Cross-sectional data were obtained from the 2016 wave of the Japan Gerontological Evaluation Study (JAGES), a large-scale, population-based collaborative study of voluntarily participating municipalities. The data collection period spanned October 3, 2016, to December 5, 2016, inclusive, with an additional period of data collection in January 2017 for approximately 2000 people residing in a municipality. The JAGES involved the distribution of an anonymous self-administered mail survey in cooperation with different municipalities across Japan. The questionnaire was sent to residents in participating municipalities aged 65 years or older who were not certified as needing public long-term care insurance. The 2016 wave consisted of individuals living in 39 municipalities in 18 prefectures out of the 47 total prefectures in Japan, including the northernmost prefecture (Hokkaido) and the Kyusyu region (Kumamoto prefecture) in the southern area. Municipalities of various population sizes are included, ranging from approximately 1000 to 3.7 million people. The proportion of older adults ranged from 20.5% to 50.4% (the overall proportion of older adults in Japan was 27.3% in 2016 [30]). A map of the study area is available on the JAGES website [31].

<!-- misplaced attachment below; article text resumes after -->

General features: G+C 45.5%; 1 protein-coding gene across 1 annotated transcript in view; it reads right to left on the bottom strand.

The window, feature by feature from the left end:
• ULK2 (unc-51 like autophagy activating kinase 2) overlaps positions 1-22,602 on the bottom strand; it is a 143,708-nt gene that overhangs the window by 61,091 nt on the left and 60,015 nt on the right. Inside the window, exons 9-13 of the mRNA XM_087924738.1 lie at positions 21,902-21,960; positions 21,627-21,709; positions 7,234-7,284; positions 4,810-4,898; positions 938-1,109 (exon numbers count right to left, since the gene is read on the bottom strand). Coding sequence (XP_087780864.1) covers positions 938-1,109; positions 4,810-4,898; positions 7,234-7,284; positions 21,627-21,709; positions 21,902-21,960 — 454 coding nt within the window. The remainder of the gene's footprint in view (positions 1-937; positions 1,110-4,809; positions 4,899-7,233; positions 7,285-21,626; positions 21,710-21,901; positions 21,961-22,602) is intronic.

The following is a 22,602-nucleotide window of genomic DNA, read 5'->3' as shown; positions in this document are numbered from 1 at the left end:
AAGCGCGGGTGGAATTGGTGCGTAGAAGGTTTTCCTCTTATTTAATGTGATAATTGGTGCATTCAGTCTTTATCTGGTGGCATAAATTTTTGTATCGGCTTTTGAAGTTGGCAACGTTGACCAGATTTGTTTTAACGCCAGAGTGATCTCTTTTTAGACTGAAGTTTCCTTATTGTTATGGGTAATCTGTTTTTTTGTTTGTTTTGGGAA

In the larger municipalities (n = 22), the participants were randomly selected by a multistage sampling process, while in the smaller municipalities (n = 17), all eligible individuals were included. In total, 279,661 questionnaires were mailed to potential participants, and 196,431 were returned, which equated to a response rate of 70.2%. However, this figure inadvertently included some people certified as needing public long-term care insurance; after excluding these individuals, data for 180,021 individuals were available for analysis. The data have a three-stage hierarchical structure: individuals, school districts (neighborhoods), and municipalities. In Japan's administrative classification, municipalities (shi, cho/machi, or son/mura) are the smallest local public entities and are positioned a level below prefectures (to, do, fu, or ken).